Epoprostenol, which is dosed according to body weight, is generally initiated at a dose of 2 ng/kg/min and titrated upward based on symptomatic improvement and side effects. Adverse side effects are dose-related and often include flushing, headache, jaw pain, nausea, diarrhea, and lower extremity pain.
The complications of continuous intravenous infusion of epoprostenol include local catheter exit site infections; bacteremia and septicemia; catheter-related thrombosis; and catheter/pump malfunctions leading to interruption of infusion, which can produce hemodynamic deterioration.30-32 This therapy is usually managed at large referral centers. Administration of this medication requires close patient follow-up and an experienced coordinator to trouble-shoot the variety of problems that can arise.
Treprostinil is a prostacyclin analog with a pharmacologic profile similar to that of epoprostenol. Like epoprostenol, treprostinil has also been shown to be effective in improving hemodynamics and exercise capacity in patients with PAH.39 Treprostinil possesses chemical stability at room temperature, resulting in a half-life of 3 to 4 hours. This prolonged half-life (relative to epoprostenol) allows for subcutaneous administration. Compared with intravenous epoprostenol, treprostinil has several advantages, such as a smaller and less complex drug delivery system and the avoidance of a long-term indwelling catheter with its associated complications.
The major disadvantage of subcutaneously administered treprostinil is infusion site pain: most patients treated with subcutaneous treprostinil experience either site pain or discomfort. This pain is often difficult to treat, and it lim- its rapid up-titration of the medication. Over time, the side effects of treprostinil may lessen, and at higher doses, patients may derive benefits similar to those of epoprostenol.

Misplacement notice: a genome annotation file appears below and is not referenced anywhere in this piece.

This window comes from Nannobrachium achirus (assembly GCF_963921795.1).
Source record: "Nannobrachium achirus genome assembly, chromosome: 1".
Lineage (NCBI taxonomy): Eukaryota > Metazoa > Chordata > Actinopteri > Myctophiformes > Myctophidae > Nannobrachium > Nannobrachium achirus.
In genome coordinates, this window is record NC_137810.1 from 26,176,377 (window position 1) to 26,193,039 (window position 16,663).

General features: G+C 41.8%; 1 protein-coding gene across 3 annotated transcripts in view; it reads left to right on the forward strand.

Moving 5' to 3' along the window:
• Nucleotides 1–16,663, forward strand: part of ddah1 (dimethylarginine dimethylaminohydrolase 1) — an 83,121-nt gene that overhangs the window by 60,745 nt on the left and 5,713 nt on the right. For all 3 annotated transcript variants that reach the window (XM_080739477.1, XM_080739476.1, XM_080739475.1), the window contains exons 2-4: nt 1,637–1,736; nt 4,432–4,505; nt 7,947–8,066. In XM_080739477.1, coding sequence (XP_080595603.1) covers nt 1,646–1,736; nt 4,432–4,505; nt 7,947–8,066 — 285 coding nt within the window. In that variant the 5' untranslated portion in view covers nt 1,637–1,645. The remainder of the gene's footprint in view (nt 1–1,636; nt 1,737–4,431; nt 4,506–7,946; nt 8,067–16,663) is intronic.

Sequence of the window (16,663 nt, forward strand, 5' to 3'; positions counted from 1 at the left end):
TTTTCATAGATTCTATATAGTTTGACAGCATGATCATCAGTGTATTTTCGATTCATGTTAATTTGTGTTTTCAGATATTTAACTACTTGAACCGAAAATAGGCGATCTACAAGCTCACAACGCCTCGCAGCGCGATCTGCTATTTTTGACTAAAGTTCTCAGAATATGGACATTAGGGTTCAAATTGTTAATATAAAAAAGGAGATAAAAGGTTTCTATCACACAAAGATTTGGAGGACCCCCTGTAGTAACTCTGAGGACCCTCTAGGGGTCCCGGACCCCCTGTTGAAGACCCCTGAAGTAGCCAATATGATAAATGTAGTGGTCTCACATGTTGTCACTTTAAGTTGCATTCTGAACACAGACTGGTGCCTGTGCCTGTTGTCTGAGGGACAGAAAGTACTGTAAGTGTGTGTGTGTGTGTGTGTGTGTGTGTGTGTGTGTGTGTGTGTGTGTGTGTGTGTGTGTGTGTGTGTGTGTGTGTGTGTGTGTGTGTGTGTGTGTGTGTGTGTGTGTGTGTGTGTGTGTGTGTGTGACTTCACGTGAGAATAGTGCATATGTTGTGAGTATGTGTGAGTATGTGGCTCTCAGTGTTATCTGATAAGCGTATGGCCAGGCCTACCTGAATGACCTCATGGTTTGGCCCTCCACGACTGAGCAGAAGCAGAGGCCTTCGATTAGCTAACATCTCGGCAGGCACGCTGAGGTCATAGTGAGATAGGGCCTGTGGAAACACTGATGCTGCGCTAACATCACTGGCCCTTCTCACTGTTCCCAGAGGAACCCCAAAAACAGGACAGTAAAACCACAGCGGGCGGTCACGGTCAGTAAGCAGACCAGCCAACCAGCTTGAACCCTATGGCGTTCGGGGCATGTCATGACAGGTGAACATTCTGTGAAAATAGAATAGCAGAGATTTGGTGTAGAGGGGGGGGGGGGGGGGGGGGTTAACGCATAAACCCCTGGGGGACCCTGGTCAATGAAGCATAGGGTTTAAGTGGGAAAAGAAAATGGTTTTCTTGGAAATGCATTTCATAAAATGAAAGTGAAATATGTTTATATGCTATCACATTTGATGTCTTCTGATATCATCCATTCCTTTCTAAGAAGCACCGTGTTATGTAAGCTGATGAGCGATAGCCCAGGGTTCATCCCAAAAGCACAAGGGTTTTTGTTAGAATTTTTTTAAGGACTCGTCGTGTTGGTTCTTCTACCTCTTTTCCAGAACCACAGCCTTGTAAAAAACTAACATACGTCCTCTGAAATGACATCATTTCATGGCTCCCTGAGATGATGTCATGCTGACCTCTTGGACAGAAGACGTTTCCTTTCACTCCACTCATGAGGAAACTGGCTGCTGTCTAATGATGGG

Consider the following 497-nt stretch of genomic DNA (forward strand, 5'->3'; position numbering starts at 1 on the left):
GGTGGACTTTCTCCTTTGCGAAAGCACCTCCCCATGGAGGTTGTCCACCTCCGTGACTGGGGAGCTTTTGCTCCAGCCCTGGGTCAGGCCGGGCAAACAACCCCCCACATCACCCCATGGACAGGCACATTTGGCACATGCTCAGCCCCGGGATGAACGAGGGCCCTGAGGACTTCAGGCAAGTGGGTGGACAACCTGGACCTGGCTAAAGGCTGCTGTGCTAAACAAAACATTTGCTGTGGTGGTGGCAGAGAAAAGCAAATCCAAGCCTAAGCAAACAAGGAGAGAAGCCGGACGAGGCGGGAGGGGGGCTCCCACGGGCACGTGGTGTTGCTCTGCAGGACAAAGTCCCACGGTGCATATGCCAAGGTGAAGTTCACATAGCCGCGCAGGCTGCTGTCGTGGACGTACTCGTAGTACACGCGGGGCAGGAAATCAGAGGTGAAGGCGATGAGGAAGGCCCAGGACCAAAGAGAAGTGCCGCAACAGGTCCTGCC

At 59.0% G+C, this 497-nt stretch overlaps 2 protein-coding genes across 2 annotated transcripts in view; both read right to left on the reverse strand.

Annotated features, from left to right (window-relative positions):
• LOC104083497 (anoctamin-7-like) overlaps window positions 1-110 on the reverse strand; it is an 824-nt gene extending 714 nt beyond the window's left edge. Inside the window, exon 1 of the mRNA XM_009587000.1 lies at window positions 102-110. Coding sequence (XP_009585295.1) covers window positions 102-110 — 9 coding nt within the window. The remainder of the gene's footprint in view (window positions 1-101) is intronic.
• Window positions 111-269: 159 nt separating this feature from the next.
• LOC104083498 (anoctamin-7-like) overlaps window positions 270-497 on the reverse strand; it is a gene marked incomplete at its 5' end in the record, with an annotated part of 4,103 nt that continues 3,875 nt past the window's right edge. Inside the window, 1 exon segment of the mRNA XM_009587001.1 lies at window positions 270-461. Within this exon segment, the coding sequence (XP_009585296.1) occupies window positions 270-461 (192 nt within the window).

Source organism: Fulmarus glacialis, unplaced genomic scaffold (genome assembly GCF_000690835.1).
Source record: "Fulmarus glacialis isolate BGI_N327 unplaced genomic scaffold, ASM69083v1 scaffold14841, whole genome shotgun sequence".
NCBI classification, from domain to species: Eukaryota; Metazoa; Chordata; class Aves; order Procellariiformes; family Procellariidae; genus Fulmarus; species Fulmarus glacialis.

Recently, treprostinil was approved for intravenous administration (in addition to subcutaneous delivery). There are limited data on the efficacy of intravenous treprostinil; thus, it is difficult to make any recommendations regarding its use at this time.
Iloprost is another prostacyclin analog that can be given by inhalation or intravenously. It has a half-life of 45 minutes and therefore must be administered 6 to 9 times per day when given by inhalation.40-43 In a randomized multicenter study of patients with PAH, improvement in exercise capacity was demonstrated with iloprost.42 The findings of this study contributed to the FDA approval of iloprost in 2004 for the treatment of PAH in the United States; iloprost had previously been approved for such use in Europe.
Beraprost is a stable oral prostacyclin analog approved in Japan for the treatment of PAH. Two randomized studies have shown discordant results. A 3-month study in Europe revealed improvement in exercise capacity; however, a 12-month study in the United States, which was terminated early, provided no evidence of improvement in exercise capacity.44,45 Beraprost is not available in the United States for treatment of PAH.
Although the results of treatment of PAH with beraprost have been disappointing, in recent years, effective oral therapies have been developed. The first of these drugs is bosentan, an ET-1 receptor antagonist. ET-1 is an endogenous vasoconstrictor that induces vascular smooth muscle proliferation. Elevated ET-1 levels in plasma and pulmonary arteries have been demonstrated in patients who have PAH.46 In 2 randomized multicenter studies involving patients with PAH, bosentan was shown to improve symptoms, exercise capacity, and hemodynamics.47,48 In addition, bosentan increased time to clinical worsening.